|Peaks 7875 and 7623
April 18, 2010
After 15 years of living and hiking within an hour of the Poudre Canyon, my time in the region is dwindling down, and Iím at the last 2 weeks. Iíve taken a job in Tennessee (Sam McGee was from Tennessee, where the cotton blows and blowsÖ) and I find myself in the Poudre Canyon again on a bright and sunny morning, cruising up the canyon through flickering shafts of sunlight for the 300th? 500th time? There is no realistic way to count, but Iíve driven this road enough to know every turn well in advance, every sign before it appears, and the location of every hiking trail and exciting off-trail route from Tedís Place to Walden. So, here I am again, one last time, to soak it in.
Makenzie and Henry, my two four-legged companions, are in the car with me, panting and watching the pines sluice by in a blur. Sunlight reflections jangle off the restless waters of the Poudre River, lost sometimes in a white foam over riffles and boulders. I do a U-turn just past the Hewlett Gulch bridge, and park on the south shoulder, pointing downcanyon. I gather my things, get ready to go, and after checking for cars on the road, open the back door to let Henry and Makenzie spill out of the backseat. Then I quickly herd them into the deep woods to the south. It is 9:00. We head uphill through a thick stand of north-slope Douglas fir and massive carpets of moss. In almost no time we are looking down on the car as if from a skyrise, and within a few more moments, the car is completely lost from view behind the trees. The dogs bound back and forth with unbridled energy, while I sweat and pant my way up the steep slope, watching for the ridgeline and a lesser grade. Itís warm and very humid, with an organic forest musk in the air that reminds me of the rainforests in Oregon.
We reach the open ridgeline, and a view of Poudre Park to the east, a small village thatís much larger than it appears from the highway. A dog barks far down below, but otherwise it is quiet and calm. In the open grassy meadows, Pasque flowers are unfurling their faded purple petals. I lead my fearless four-legged companeros up the ridgeline to the west (Go west, young man!) through the large Ponderosa pines that dominate the drier south-facing slopes of the forest. Henry dodges cactus, and to help him, I stray a bit onto the north slope where the cactus doesnít grow in the shade of the Douglas firs, those false hemlocks of the west: Pseudotsuga they call them. We plod along in the sunlight that fades as amorphous clouds ride in on a chilled northwest wind. Previous days rain puddles in the rocks are a welcome find for the canines, and they drink several potholes dry. From the spot where they drink, Peak 7623 is visible, but Iím not immediately sure which one of the three on the horizon it is. The two on the left seem almost equally high, but the furthest one on the left, the only forested summit, seems highest. I consult the map, but these are so close together, itís not possible to be certain. Only one way to find out. We continue over to the base of the three summits and itís clear by the time we get there that the middle one is likely the highest. Anxious to crest the ridge and see Youngs Gulch below, we hit the saddle to the north of Peak 7623 and hike along the rocky, open ridge to the summit.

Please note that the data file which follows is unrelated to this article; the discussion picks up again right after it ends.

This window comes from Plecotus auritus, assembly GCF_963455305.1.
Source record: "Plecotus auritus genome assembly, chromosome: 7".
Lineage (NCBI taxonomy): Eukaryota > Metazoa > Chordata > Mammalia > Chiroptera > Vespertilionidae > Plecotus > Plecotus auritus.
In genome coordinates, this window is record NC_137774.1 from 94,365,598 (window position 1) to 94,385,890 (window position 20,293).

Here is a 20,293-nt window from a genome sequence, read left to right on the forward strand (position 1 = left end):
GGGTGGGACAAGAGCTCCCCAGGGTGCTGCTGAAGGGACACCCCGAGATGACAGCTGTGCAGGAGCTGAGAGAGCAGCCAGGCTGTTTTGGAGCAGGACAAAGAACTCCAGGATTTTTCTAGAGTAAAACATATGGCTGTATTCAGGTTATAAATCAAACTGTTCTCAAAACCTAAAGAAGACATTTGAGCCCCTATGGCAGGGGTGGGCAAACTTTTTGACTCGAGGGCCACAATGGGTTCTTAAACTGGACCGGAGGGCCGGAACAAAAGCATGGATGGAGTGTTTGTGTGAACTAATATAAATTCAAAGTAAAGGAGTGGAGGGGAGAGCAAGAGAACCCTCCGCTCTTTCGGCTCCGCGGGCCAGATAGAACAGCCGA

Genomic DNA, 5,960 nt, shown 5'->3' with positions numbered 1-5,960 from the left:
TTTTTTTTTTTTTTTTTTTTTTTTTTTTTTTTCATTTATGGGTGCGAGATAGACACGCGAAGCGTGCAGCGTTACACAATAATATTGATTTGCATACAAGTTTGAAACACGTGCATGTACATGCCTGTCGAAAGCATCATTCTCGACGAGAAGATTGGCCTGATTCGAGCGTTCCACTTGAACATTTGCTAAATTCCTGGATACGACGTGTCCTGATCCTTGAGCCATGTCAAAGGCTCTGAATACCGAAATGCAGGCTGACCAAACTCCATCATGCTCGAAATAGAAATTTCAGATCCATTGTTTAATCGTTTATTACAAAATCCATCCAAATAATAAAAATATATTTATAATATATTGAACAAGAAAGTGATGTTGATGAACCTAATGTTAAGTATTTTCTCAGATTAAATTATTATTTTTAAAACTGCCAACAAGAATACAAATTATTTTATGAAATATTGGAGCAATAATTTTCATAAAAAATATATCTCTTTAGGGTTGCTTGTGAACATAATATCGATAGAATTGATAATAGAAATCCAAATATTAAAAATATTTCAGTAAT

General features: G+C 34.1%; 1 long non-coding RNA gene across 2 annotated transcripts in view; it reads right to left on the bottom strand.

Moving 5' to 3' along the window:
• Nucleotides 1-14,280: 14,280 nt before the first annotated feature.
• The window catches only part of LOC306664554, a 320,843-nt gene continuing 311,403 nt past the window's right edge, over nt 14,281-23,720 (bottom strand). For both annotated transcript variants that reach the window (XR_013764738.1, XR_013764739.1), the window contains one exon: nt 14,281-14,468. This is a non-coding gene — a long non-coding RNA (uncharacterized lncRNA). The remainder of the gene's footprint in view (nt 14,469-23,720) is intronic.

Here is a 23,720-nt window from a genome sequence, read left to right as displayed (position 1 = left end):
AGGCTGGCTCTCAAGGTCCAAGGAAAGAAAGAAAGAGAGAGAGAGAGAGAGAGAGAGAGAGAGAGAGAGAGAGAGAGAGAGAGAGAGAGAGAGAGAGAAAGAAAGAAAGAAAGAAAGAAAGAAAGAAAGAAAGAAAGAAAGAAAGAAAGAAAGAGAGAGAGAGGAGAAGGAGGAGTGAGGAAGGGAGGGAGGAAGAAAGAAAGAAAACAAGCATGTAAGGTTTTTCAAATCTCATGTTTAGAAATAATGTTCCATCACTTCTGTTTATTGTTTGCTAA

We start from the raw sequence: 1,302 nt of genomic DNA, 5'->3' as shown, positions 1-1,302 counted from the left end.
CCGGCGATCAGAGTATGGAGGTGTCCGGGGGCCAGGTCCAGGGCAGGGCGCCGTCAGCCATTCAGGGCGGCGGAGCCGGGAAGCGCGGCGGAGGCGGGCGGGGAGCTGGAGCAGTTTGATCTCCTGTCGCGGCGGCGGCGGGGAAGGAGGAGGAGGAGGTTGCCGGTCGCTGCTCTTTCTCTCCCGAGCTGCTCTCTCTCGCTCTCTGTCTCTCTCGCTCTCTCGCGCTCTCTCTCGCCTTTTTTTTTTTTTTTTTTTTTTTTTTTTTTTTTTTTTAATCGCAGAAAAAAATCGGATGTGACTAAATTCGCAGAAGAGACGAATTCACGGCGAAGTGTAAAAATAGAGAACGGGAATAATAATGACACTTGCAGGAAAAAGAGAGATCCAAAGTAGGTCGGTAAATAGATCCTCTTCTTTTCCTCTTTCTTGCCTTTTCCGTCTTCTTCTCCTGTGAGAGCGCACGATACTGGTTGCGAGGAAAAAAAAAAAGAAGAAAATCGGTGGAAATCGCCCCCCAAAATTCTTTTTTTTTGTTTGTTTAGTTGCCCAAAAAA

The view is spectacular, and extremely gratifying after hiking Youngs Gulch so many times. I can see the trail far below, and the Peak 7980 across the gulch that Iíve been on a few times as well. Even in an area Iíve been to so many times, thereís something new to see. The wind is fierce at the ridgeline, so I retreat a bit and lose my pack so I can put on a windbreaker and grab a snack. I walk back over to the ridgeline and sit to enjoy the snack, and snap some pictures. After enjoying that virtually (maybe totally) indescribable Poudre high for quite a while, I fetch my pack and continue the short distance to the true summit. The summit is easy to get to for me, but because of a couple large steps, dangerous for the dogs, and I have to tell them to stay put while I go tag the summit. Thereís a trail register in an ibuprofen bottle, and I read through it, surprised by how many others actually have been to this seemingly remote summit. Then I skip down to join Henry and Makenzie, who are both very concerned and whining at my absence.